THERE ARE things John Horgan knows about Kamloops, and there are things he should know.
The NDP leader knows that in order to win election in this province, he needs to win both Kamloops North Thompson and Kamloops South Thompson, since the ridings’ two seats have long been a provincial political bellwether.
Which is presumably why Mr. Horgan showed up in Kamloops promising an NDP government would speed up the four laning of the Trans Canada Highway east of Kamloops to the Alberta border. An interesting promise, though it was alarmingly short on detail, such as a timetable, cost, and how it would all be paid for.
But what Horgan should also have known is just how important improved health care is for those in the two Kamloops ridings. So when he was offered a chance to hit one out of the park politically by professing his unqualified support for the phase two redevelopment of the Royal Inland Hospital… he couldn’t bring himself to do it.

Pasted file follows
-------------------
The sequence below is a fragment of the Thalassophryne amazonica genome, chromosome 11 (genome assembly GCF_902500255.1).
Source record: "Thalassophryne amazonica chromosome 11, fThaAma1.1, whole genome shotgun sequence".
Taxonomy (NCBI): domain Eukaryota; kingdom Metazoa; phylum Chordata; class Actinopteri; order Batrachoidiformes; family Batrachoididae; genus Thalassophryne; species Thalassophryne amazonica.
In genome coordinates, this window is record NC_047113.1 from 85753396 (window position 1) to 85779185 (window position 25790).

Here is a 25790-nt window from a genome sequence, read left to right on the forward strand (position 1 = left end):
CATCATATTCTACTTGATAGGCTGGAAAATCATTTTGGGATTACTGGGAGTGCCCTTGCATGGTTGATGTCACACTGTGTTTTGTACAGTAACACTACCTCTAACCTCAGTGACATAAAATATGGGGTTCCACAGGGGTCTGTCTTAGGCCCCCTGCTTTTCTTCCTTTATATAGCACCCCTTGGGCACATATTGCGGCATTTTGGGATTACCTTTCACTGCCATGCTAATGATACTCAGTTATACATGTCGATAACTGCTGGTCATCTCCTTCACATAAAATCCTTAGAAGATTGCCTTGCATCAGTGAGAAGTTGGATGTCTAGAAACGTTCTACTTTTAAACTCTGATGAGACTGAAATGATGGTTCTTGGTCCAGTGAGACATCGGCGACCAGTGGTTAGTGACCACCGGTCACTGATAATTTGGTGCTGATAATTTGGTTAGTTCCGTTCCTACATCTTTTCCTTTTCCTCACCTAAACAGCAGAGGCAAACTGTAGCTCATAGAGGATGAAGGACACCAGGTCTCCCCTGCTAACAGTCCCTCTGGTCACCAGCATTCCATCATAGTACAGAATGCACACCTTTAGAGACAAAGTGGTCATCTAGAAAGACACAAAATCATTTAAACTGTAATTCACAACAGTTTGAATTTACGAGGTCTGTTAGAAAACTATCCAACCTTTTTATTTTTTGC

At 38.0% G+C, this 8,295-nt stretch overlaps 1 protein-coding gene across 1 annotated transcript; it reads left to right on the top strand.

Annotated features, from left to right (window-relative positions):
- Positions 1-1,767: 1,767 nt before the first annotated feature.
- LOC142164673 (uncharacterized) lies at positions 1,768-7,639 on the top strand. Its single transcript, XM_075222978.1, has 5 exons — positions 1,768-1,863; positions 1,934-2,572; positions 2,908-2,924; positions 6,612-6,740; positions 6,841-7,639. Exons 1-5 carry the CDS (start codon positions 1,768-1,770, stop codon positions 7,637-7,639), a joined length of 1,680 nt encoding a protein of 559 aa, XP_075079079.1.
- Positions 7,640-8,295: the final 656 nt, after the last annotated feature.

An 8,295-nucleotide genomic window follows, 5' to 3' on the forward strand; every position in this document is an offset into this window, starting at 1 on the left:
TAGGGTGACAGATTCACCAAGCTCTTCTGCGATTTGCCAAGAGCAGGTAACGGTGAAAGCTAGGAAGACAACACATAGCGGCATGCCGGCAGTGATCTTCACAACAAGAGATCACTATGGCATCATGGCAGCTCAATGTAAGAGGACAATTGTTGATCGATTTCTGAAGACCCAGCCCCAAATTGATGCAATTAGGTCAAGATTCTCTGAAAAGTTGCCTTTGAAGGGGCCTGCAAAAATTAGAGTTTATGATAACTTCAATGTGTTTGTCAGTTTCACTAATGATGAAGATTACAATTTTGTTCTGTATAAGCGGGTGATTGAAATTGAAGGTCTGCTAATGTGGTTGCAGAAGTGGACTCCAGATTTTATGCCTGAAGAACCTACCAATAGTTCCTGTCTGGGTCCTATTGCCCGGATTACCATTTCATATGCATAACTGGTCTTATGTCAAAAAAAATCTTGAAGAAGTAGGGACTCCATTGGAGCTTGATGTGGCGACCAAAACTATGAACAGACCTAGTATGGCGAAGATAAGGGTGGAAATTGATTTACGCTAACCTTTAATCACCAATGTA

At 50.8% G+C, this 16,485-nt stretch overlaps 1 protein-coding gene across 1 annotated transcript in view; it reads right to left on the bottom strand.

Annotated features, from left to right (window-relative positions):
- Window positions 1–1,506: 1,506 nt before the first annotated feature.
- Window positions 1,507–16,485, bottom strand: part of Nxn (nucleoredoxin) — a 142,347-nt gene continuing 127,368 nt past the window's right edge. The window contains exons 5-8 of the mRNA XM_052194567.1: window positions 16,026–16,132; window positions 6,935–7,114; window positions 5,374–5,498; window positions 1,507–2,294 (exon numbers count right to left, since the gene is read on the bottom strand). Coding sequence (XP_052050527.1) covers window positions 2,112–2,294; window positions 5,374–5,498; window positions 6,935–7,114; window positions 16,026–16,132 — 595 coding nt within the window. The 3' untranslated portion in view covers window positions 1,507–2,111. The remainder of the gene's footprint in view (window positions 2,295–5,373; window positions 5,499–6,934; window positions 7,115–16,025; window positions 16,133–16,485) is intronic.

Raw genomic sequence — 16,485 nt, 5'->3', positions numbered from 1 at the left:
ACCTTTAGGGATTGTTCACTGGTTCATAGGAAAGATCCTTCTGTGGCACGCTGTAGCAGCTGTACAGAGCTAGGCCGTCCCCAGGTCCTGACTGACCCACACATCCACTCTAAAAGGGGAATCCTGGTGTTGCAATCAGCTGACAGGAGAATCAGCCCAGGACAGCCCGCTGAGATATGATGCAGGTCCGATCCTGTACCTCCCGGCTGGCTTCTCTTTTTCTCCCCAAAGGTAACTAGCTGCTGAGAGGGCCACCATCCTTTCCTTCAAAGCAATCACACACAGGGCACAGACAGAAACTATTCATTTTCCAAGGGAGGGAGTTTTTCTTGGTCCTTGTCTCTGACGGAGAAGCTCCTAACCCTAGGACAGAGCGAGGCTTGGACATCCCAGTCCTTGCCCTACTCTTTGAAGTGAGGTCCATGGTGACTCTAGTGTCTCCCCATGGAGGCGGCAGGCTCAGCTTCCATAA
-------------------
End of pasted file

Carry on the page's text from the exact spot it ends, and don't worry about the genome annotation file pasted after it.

What should have been a no brainer, turned into something along the lines of…. we’ll have to wait to see what the financial situation is. He didn’t say that when promising a $1.5 billion child care program, nor did the cost of four laning the Trans Canada include such hesitation.
By failing to come out with his unqualified support, Horgan risks dredging up the Mike Harcourt record in which he relucantanly promised to move forward with the Socred promise of siting the Interior Cancer Clinic in Kamloops, only to shaft the city once he and the NDP won election.
We won’t know for several months whether Horgan’s misstep is equal to the no pipeline declaration served up by Adrian Dix as he managed to snatch defeat from the jaws of victory but he certainly hasn’t done his party’s electoral chances in two key ridings any good.
Listen to Jim Harrison’s editorials weekdays on Radio NL, and to the Jim Harrison Show at 9:08 a.m. Tuesdays, Wednesdays and Thursdays. Contact him at firstname.lastname@example.org.